Conspecific Temperament: This describes the overall demeanor of a cichlid toward other tank-
mates of the same species. Consider that there is variability in temperament due to such factors as
aquarium size, stocking levels and order of introduction. There may even be some variability among
Maximum Size: This is in regards to total length (including the tail) of typical aquarium specimens.
Wild specimens may not attain this size, or may in fact grow larger than aquarium raised individuals
due to various factors. Also consider that this is the typical maximum size and there are exceptional
individuals that will exceed it.
Difficulty: This measure is a relative value, comparing a single species against all other cichlids.
This only accounts for maintanence in the aquarium and not breeding considerations.
1 = easy and forgiving, 5 = extremely challenging.
Breeding / Reproduction
The Callochromis Macrops has been bred in captivity and will often spawn in the community tank. Though they are mouthbrooders, males do not form a bond with the females. The females care for the young alone. The male forms a nest from a pile of sand that is about 13" (35 cm) and near a spawning platform. Thus the need to use sand as a substrate.
The male pursues the female to lure her to his nest. There he makes his egg spotted anal fin appear to be a 3 dimensional egg by folding it. This tricks the female into laying her eggs. Once she lays the eggs, she picks them up in her mouth. She then notices the other "egg" on the male's anal fin . She mouths that area until he releases sperm, which she takes into her mouth to fertilize the eggs. The female will carry the eggs for several weeks and can produce a clutch ranging from 25 to 60 fry. She will protect them for a few weeks after being released.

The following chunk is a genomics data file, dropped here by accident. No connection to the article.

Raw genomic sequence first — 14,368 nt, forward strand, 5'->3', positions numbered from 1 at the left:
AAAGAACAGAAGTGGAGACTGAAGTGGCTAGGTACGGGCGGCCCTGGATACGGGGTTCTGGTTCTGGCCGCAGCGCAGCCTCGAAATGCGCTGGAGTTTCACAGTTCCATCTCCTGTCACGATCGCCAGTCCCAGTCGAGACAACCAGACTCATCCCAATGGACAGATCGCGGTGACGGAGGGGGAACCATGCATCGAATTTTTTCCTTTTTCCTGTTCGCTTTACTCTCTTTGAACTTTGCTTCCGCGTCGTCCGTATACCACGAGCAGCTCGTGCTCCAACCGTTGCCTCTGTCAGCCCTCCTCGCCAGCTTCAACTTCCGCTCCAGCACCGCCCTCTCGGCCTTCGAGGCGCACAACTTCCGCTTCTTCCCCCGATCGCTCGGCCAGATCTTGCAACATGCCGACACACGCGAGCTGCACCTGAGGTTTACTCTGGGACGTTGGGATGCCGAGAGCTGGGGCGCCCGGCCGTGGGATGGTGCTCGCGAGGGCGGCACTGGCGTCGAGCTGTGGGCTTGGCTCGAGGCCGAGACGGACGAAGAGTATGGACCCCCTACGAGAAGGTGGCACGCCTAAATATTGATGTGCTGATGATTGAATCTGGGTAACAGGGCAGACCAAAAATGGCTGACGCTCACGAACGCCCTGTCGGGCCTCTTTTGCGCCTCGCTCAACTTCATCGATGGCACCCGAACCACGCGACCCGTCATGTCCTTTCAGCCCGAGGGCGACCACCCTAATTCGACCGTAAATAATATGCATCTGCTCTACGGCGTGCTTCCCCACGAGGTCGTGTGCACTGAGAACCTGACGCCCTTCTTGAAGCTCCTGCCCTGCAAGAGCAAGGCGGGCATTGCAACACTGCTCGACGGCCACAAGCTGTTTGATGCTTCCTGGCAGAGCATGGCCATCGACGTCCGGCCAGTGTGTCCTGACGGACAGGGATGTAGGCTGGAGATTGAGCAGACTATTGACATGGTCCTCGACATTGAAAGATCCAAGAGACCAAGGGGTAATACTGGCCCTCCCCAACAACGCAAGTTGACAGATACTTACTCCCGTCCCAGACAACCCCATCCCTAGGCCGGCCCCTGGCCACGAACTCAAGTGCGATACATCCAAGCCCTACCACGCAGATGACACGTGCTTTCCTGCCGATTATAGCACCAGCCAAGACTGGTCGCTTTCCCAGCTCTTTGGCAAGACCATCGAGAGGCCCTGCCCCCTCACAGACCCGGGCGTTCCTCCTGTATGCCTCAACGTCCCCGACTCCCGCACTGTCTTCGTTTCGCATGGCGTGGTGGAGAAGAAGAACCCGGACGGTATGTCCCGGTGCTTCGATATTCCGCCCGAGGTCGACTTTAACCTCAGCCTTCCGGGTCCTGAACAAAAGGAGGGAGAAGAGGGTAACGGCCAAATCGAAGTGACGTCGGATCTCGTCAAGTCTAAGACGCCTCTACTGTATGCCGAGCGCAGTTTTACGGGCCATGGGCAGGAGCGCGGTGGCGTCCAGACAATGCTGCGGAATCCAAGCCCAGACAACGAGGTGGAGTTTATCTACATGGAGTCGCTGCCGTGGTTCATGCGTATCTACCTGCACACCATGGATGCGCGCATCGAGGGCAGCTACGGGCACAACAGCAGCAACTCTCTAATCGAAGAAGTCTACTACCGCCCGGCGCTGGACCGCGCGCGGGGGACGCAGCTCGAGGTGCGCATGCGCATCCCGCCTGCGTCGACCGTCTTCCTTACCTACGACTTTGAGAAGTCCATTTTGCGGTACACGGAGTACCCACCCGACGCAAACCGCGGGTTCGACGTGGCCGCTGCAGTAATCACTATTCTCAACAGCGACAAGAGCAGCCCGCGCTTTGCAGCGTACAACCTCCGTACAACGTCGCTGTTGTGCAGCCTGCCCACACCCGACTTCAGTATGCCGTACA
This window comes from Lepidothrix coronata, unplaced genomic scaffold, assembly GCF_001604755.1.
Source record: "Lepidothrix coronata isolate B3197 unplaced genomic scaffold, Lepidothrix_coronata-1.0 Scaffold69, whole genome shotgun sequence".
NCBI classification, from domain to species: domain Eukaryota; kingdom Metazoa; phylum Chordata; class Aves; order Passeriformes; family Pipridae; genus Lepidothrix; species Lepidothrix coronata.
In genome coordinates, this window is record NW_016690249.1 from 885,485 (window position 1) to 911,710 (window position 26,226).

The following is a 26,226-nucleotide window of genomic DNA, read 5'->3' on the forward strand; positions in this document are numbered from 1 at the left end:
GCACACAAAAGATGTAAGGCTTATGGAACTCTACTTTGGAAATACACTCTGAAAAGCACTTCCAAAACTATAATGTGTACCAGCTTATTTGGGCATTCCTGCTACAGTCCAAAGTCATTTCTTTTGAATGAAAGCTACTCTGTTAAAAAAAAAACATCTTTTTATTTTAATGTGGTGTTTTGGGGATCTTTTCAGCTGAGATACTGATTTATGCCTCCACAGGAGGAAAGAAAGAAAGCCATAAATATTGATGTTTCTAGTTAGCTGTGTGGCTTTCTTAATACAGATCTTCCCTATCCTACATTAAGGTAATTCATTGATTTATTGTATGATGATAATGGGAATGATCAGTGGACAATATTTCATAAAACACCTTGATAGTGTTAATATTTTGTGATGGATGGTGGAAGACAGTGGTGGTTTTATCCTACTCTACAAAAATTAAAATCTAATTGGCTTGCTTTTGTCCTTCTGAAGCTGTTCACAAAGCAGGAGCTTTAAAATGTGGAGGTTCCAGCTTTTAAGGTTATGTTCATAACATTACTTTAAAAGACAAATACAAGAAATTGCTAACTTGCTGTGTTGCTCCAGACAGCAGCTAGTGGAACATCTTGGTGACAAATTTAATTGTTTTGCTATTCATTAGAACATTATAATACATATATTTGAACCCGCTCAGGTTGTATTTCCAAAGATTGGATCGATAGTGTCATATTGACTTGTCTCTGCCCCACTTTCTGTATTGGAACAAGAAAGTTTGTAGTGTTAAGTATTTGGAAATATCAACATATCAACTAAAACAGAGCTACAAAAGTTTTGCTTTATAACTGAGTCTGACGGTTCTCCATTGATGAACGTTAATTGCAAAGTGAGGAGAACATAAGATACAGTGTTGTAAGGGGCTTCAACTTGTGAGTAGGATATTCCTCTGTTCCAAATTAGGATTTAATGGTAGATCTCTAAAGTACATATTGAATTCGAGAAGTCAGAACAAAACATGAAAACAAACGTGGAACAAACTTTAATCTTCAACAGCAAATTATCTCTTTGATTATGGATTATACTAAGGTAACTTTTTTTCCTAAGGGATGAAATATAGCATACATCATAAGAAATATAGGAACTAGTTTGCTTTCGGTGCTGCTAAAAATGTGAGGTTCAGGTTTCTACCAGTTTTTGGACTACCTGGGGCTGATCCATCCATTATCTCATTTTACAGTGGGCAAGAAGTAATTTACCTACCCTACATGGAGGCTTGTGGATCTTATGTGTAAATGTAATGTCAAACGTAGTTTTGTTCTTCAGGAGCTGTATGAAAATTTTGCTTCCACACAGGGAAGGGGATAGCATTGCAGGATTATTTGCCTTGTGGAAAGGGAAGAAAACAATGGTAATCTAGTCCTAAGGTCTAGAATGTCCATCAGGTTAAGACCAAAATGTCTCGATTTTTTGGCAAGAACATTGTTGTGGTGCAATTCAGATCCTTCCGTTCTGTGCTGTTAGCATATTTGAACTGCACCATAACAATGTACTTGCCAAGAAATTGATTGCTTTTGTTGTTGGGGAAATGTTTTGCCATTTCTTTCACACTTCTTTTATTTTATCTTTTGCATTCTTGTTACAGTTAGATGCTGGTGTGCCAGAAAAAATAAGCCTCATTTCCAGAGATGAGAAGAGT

The Large-Eyed Mouthbrooder is susceptible to typical fish ailments, especially if water is stale and of poor quality and oxygenation. An ounce of prevention is worth a pound of cure. Water changes, not overfeeding or overcrowding, and observation along with feeding your fish the proper foods (thawing frozen food and adding vitamins) will keep them in optimum health. For freshwater an optional practice is to add 1 heaping teaspoon of salt per 11 gallons of water. This is considered to be a simple and natural remedy for wounds, minor fungal infections and film over the eyes of fish in transit. Using a marine salt (used for salt water fish) will add some trace elements.
One common problem is Ich. It can be treated with the elevation of the tank temperature to 86° F (30° C) for 3 days. If that does not cure the Ich, then the fish needs to be treated with copper (remove any water conditioners). Several copper based fish medications are available for Ich. Copper use must be kept within the proper levels, so be sure to follow the manufacturers suggestions. A copper test also can be used to keep the proper levels. You can also combine increasing the temperature with an Ich medication treatment.
As with most fish they are susceptible to skin flukes and other parasitic infestations (protozoa, worms, etc.), fungal infections, and bacterial infections. It is recommended to read up on the common tank diseases. Knowing the signs and catching and treating them early makes a huge difference. For information about freshwater fish diseases and illnesses